I recently listed a simple play tunnel as a great open-ended toy for babies and toddlers. Learn more about why open-ended toys are great for development. Today, I thought I'd share some of the different ways we play with our play tunnel. Many of these play activities are great ways for siblings, friends or mixed age groups to play together.
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I love our K-Roo Sports 6-foot Play Tunnel because it's affordable, large enough in diameter for me to get my upper body in, and like most tunnels, collapses down flat with closures making it perfect for travel to relatives' homes who don't have many toys for baby.
Tunnel Play for Babies Who Roll & Sit
You may think of a play tunnel as a toy for babies who crawl but even a baby working on Tummy Time or learning to roll or sit can enjoy tunnel play. Of course, the following activities work well for bigger babies and toddlers as well.
Giant Ball Ramp
Using pillows, a piece of furniture, or a staircase to elevate one end of the tunnel, roll a soft ball down to your baby. Propping one end of the tunnel allows you to let go to retrieve the ball for a baby who's not yet crawling.
With either baby or you in the tunnel, pull the top edge of one end of the tunnel down to the floor to close it off. Letting go gives a nice dramatic “Peek-a-Boo!" The guys in my house came up with this fun variation (see photo) - this mommy's abs give out after about 40 seconds of this one!
Sit at opposite ends of the tunnel and show your little one how to shake, shake! This can be especially fun if you put stuffed animals, balls or other toys in the tunnel to shake. Add in some language and direction-following play by saying, “STOP” and “GO” or letting your kiddo call the shots!
Shake, Shake! (modified for not-yet-sitting babies)
Gather several sections of the tunnel together to shorten it (if yours is long like ours) and stand over your baby as she lays on her back. Peek down into the tunnel as you encourage her to shake her end with one or both hands.
Ball in the Hoop
Use the velcro closures or ties to collapse your tunnel into a hoop. Let your baby or toddler drop balls through the hoop as you hold it.
Use the velcro closures or ties to secure one side of each opening to each other, making your tunnel into a semi-circle. Use stuffed animals or dolls to sing, dance or play peek-a-boo around the bend so your child can’t see that you’re the puppeteer.
Caterpillar Hide & Seek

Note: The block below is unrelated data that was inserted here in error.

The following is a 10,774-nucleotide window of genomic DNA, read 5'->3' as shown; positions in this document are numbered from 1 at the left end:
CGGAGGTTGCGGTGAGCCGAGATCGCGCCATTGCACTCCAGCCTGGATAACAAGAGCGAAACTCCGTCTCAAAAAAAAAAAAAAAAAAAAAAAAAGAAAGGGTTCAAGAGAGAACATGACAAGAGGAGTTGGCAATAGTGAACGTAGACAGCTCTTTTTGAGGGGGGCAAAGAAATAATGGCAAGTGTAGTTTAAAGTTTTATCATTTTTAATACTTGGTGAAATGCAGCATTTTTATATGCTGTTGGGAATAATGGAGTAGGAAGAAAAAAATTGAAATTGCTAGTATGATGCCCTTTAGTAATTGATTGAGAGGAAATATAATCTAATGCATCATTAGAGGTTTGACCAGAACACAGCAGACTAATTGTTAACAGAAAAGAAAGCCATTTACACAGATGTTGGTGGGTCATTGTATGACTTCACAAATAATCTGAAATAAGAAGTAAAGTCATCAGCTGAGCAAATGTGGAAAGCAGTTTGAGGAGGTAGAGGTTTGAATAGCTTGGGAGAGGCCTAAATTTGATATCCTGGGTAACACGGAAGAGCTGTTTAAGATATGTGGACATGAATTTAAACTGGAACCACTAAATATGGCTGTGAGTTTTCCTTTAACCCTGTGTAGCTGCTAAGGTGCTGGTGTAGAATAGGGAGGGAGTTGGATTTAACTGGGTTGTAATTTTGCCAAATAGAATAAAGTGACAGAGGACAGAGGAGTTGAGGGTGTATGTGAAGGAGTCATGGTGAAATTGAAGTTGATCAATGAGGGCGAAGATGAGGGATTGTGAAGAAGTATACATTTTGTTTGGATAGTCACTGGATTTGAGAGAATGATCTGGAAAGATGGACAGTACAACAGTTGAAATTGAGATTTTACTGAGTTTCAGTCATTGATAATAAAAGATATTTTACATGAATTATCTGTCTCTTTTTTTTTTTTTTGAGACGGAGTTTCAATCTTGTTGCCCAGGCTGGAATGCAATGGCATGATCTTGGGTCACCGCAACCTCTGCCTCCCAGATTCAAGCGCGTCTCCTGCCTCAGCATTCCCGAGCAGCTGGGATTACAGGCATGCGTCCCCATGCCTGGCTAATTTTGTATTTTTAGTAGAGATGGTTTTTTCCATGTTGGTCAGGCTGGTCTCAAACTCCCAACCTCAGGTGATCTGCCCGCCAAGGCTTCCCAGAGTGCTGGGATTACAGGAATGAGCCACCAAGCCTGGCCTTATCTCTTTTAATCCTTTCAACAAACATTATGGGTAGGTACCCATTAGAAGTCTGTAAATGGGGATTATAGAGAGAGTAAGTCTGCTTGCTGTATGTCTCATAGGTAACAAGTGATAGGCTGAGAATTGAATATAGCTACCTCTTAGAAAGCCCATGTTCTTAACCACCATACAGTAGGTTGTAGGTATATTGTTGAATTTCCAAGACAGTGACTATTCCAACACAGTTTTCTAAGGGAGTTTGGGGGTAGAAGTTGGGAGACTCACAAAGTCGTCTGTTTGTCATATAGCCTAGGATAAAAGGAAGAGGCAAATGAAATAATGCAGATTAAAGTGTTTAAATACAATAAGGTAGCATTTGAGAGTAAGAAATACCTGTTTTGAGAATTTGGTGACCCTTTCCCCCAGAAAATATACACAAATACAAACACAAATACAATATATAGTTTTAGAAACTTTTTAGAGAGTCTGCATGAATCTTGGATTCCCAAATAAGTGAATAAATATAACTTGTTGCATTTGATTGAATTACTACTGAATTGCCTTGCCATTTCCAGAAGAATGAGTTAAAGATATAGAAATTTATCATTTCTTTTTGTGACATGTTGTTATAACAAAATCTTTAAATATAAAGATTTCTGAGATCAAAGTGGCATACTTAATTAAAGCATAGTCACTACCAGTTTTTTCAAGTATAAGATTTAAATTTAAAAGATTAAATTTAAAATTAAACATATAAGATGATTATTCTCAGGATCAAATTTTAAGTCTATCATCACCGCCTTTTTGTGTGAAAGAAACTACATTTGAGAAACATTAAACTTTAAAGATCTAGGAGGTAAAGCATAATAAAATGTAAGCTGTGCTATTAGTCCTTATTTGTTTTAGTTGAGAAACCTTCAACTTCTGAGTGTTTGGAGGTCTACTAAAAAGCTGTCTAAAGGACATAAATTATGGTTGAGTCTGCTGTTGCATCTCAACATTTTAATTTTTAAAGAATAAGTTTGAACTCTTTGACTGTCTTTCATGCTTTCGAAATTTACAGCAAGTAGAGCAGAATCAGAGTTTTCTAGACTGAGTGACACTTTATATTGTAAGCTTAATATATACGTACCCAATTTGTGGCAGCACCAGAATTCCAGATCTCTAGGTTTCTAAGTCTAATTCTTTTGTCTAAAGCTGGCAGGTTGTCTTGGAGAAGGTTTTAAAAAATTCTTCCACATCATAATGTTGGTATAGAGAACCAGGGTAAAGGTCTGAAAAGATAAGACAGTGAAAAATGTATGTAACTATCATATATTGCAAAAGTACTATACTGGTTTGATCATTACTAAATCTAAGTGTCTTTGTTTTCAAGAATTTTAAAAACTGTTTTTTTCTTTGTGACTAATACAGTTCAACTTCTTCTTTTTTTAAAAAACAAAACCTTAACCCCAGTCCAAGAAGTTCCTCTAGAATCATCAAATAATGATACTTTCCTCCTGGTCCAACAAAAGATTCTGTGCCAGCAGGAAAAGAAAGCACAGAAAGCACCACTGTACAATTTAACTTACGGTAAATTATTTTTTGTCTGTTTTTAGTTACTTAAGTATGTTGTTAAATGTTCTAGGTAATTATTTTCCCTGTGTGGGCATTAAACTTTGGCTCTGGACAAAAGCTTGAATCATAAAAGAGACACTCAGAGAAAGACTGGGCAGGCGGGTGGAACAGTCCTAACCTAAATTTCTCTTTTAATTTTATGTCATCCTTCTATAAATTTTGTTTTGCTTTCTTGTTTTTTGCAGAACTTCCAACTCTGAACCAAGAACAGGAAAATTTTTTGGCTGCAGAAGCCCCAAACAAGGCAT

(If your tunnel is big enough for you to stand in) collapse the tunnel down flat on the ground and step into the circle it makes. Let go of the top opening and let it pop up to conceal you. You'll look ridiculous - like a caterpillar doing a headstand! Pull the top opening down to reveal yourself. Don't fit in the tunnel? Enlist the help of a sibling, cousin or neighbor kiddo.
Tunnel Play for Bigger Babies, Toddlers and Preschoolers
Over The Mountain
Tunnel play can get more exciting when you add some throw pillows, rolled blankets and other soft obstacles underneath the tunnel.
Little kids love activities such as puzzles or ball/car ramps positioned at one end of the tunnel with the pieces at the opposite end. They’ll have to commute back and forth through the tunnel to complete their task. This is awesome for developing sustained attention and for learning to complete multi-step sequences. A fellow OT blogger mommy, Heather at Growing Hands on Kids Blog does a great job explaining how tunnel play is also great for sensory processing and has a fun Commute - style activity suggestion.
As your kiddo crawls through the tunnel, shake it until he giggles! Feel free to borrow this little rhyme as you play: "Popcorn on a string, let's see [your child's name] pop this thing. Pop pop pop, pop pop pa-pop! Pop pop pop, pop pop pa-pop! Pop pop pop, pop pop pa-pop! And now we STOP!" This makes a fun turn-taking group activity.
Most tunnels are made out of tent-like nylon material that will dry quickly without damage. If yours is, take your tunnel outside for water play - letting your kiddo crawl into a baby pool or crawl under a sprinkler through her tunnel.
Remember how much fun it was to get inside a fort as a little kid? Turn off the lights and put a stack of books (picture books work just fine for non-readers) and a flashlight in the tunnel and invite your toddlers or preschoolers to enjoy their new reading fort!
With you and your child (or two kids) at opposite ends of the tunnel, take turns lifting each end to roll a soft ball back and forth. This can take some trial and error for your kiddo to get the hang of but it’s great motor planning practice and takes teamwork!
Tunnel Play For Babies Who Skipped Crawling
If your kiddo skipped crawling as a baby, tunnel play is a great way to gain some of the same benefits in toddlerhood and in the preschool years. Learn more about why some babies skip crawling as well as other great activities for babies who skipped crawling. And Mama OT has a great in-depth post about the benefits of crawling.
Looking for more ways to play?
Learn to engage your baby in learning and strengthening play with 40 simple, yet creative activities. Learn more about your baby's development in the first year of life as you discover why each activity promotes milestones like sitting, crawling, standing, cruising and walking.
Fellow parents have described it as full of "great ideas", "a must-have for new parents," and "the perfect baby shower gift." Available in print and eBook.
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